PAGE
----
Magical realist Terrence Malick only produced dream-like allegory The Vessel, a spiritual fable about an island community that comes to life ten years after its destruction in a tsunami. But Malick's expressionistic style has clearly inspired writer/director Julio Quintana's technique and transcendental worldview: Quintana uses fluid tracking shots and the omnipresent roar of crashing waves to capture the air of expectation and anxiety that overtakes an unnamed island's inhabitants after reluctant secular leader Leo (Lucas Quintana) builds a mysterious shrine dedicated to local tsunami victims.
Leo and his neighbors, including world-weary Father Douglas (Martin Sheen), aren't articulate when speaking, but their slouched shoulders and thousand yard stares communicate effectively. Quintana makes us feel his characters' fear and excitement through sensuous dream-like imagery, like a slow-motion shot of Soraya (Aria Mejias), Leo's inquisitive love interest, as she dips her sand-coated feet into a shallow coastal tide.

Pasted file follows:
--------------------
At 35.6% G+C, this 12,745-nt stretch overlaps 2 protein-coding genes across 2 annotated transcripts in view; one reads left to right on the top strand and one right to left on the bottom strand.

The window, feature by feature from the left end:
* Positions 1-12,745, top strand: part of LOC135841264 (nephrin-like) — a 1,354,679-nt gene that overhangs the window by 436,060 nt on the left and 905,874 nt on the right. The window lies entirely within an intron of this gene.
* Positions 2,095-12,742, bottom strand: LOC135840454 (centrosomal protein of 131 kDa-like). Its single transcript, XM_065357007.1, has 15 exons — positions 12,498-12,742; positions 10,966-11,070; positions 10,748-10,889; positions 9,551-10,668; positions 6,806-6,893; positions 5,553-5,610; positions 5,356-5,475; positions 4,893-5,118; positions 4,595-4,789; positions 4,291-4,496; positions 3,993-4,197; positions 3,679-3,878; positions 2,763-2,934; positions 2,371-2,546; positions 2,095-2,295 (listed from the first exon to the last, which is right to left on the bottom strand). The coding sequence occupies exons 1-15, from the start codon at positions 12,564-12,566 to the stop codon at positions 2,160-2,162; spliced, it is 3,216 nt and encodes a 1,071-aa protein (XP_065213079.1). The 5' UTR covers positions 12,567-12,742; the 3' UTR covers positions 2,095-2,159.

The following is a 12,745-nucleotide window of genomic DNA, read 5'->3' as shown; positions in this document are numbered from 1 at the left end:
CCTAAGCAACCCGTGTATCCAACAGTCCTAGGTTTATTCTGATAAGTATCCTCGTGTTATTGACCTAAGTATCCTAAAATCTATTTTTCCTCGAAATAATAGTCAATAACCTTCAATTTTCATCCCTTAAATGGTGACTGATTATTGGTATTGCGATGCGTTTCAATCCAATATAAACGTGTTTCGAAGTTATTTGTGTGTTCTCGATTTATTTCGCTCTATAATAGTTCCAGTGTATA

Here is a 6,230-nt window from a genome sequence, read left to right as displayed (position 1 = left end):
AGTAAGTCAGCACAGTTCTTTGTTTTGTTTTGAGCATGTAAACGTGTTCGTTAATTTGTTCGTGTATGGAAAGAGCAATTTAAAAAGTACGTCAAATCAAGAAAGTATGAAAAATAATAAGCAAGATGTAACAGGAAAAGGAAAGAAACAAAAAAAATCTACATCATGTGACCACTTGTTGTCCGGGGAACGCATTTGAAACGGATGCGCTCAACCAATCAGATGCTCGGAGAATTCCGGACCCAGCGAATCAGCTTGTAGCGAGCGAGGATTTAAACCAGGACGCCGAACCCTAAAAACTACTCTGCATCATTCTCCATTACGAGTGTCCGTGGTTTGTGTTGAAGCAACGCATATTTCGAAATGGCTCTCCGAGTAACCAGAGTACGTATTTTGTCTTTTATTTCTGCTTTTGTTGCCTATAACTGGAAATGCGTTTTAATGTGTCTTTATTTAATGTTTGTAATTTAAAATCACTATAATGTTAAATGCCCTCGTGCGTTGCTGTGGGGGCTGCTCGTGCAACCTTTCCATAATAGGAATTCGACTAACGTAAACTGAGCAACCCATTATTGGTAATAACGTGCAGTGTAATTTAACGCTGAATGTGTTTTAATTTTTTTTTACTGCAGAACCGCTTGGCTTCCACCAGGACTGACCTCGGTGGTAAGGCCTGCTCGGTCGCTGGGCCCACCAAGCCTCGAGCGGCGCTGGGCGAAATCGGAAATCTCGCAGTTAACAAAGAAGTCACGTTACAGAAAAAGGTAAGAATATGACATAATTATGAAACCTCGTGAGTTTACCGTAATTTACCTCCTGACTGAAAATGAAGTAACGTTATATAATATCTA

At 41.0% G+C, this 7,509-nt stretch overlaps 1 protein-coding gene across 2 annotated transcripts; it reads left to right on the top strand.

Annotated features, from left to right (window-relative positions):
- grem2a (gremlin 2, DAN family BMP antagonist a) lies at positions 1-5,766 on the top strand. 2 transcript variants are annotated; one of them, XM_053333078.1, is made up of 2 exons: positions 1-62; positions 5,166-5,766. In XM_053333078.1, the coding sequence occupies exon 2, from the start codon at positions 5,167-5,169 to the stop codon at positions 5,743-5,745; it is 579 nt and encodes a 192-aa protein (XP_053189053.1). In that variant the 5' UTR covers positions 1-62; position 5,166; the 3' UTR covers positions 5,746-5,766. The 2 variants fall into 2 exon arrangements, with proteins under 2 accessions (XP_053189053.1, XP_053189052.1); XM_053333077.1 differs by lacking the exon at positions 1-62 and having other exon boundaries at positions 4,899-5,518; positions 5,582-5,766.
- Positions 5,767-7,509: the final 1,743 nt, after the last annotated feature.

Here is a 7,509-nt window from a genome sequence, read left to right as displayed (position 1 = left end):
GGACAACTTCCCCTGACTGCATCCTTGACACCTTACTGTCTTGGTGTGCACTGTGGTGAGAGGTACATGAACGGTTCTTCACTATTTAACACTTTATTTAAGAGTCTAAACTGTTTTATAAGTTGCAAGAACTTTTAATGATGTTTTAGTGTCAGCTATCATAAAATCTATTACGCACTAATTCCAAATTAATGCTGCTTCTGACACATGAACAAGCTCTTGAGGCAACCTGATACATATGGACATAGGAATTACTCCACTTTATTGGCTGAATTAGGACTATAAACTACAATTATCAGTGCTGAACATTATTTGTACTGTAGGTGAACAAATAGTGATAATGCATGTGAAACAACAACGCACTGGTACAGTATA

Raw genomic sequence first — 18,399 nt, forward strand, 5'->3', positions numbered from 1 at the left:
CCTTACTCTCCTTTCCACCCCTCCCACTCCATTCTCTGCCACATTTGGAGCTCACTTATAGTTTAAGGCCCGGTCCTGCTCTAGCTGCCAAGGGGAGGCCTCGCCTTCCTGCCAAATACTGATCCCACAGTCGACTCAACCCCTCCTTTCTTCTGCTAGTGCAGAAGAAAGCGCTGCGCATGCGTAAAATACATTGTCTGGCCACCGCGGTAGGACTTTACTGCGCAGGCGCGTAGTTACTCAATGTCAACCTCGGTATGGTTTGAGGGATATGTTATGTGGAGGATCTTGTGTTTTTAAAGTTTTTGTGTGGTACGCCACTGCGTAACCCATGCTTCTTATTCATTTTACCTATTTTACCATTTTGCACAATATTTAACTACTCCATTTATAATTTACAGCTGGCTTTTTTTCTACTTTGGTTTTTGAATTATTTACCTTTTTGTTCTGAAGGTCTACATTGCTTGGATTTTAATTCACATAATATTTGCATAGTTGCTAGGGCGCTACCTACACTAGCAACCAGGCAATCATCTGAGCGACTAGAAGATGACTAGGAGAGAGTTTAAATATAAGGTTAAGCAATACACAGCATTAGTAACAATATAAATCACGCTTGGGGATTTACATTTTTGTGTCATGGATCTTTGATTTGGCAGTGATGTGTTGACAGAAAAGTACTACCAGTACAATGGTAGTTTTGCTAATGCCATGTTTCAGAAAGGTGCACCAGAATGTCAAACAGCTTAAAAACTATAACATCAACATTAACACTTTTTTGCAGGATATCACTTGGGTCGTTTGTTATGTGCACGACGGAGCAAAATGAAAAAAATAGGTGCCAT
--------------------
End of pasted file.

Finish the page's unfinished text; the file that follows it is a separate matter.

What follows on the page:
A scene where Leo has an epiphany after he falls into the ocean and almost drowns is also thrilling. Quintana supplements Leo's first-person perspective with poetic, disjointed images from some omniscient observer. First we see the scene's key sequence: a dazzling white light washes over Leo's body. Then we watch Leo's shirt billow underwater as it clings to his torso. Finally, a cluster of bubbles rises to the water's surface. Quintana's emphasis on Jungian dream logic gives his otherwise spartan parable a compelling mythic dimension. The Vessel may bring Malick to mind, but it also feels like a major work by an exciting new talent.